You are gone when I slog to the kitchen, slosh coffee from the pot
into yesterday’s cup. I berate myself for hating that you didn’t leave a note,
as if that’s what counts. As if that’s love. I wash. I dress. I cube
the russet potatoes I’ve peeled, bury them beneath a cut of chuck
and some Lipton’s onion soup. The wedding gift slow cooker I set to low.
By five o’clock things will feel tender.
I pick up a six of Miller on my way home from work; I know you’re out
since I killed the last can last night, late, waiting on the stoop, leaden clouds
enshrouding a suet moon. You still aren’t here when I kick off my pumps.
I check the roast, consider browning broth for gravy. Instead I put away laundry:
socks rolled like dung beetles, your blue chino pants.
Hoping you will be here soon I spoon meat and vegetables onto two plates,
set ketchup and Parkay on the table. I picture us chuckling over dinner–about Carl
in accounting, about the Barkers’ Halloween skeletons still sprawled on the lawn
in June. You’ll complain about too little salt, about gristle. I press my thumb
into a carrot stub as soft as rotted flesh. I am not hungry.
At eight I scrape the plates into an ice cream tub we emptied back in May,
then dump the mess in the alleyway which flanks our yard–a meal
for the mongrel dog that haunts Wayne’s Tire and Garage. I figure the city
will call me again, warn me not to encourage strays, stress that neighbors
get annoyed. But what can I do? I hope you don’t mind, Harlan,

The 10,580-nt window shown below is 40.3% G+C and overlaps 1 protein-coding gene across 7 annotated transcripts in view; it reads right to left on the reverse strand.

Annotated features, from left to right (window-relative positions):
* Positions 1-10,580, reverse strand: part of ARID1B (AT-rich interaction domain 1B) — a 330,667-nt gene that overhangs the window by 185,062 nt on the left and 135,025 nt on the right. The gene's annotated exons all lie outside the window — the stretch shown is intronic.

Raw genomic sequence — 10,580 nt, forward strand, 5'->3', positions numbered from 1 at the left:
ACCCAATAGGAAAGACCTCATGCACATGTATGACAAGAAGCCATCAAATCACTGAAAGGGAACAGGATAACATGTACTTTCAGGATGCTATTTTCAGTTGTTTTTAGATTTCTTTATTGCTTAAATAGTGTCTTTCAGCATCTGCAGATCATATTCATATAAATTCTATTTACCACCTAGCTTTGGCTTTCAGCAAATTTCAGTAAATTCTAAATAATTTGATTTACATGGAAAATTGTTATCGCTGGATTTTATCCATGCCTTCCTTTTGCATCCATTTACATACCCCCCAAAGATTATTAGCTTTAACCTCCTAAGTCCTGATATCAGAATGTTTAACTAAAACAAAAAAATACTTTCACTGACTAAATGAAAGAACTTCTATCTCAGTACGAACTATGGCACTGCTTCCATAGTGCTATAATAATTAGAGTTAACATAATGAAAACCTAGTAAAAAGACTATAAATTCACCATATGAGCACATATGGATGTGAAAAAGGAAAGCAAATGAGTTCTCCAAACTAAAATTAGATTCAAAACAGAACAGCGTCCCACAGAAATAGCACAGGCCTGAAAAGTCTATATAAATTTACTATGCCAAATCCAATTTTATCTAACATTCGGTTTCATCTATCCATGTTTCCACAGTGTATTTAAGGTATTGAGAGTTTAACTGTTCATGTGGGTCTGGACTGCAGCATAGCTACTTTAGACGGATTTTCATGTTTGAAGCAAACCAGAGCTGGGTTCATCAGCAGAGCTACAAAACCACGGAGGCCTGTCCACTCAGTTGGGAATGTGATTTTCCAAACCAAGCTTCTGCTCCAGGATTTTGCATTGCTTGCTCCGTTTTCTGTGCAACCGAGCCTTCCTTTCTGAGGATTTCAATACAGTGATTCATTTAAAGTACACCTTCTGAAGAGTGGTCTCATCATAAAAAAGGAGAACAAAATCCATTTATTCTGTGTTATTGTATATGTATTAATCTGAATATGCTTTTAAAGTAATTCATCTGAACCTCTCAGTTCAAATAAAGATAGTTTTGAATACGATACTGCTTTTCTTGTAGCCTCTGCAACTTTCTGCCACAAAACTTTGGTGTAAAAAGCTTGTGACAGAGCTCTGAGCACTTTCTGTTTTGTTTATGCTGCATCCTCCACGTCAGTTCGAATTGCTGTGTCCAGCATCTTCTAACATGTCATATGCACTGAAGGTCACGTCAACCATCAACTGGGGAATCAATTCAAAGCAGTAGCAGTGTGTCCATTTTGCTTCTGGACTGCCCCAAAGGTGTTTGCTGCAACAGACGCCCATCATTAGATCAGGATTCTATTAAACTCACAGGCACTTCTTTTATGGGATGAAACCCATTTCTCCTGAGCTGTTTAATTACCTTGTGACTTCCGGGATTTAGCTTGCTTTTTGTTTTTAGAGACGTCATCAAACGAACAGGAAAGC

that I’ve given him your name.
I’ve given him your name and when I call to him he comes.
* * * * * * * * *
A Long December
"...and there’s reason to believe
maybe this year will be better than the last."
I know I am not suicidal because I’m buying Christmas wrap half price
at the after-holiday sale. When the safety rail of the causeway bridge
is slick with condensation, when riptides tease my ankles
with insistent invitation, such markers are important.
It isn’t that remarkable to see Jesus in scorched toast. To the faithful
God is everywhere: in the delicate venation of a sweetgum leaf,
the deeply muscled flanks of a quarter horse, a sleeping toddler’s
ruddy cheeks, flushed from hours of play.
I’d wager my atheist daughter forgets being christened
into the Christian church at barely six weeks old--how subversive
the insurance taken out on her soul. Despite her obdurate
disbelief, I still can trace God’s thumbprint in the whorls of her hair.
The ocean is bright like mica in the late December sun. If I behold
Jesus in this dazzling light, beckoning me to his tiny boat, if waves cinch
like a glassine bag around my waist, around my neck, isn’t each step I take
a prayer? Whatever shape or size, whatever name we ascribe, this gift
we open is salvation. Chill waters spill across my head--a baptism,
a satin bow. The sea bed shifts. Yes, I say. Enough. Amen.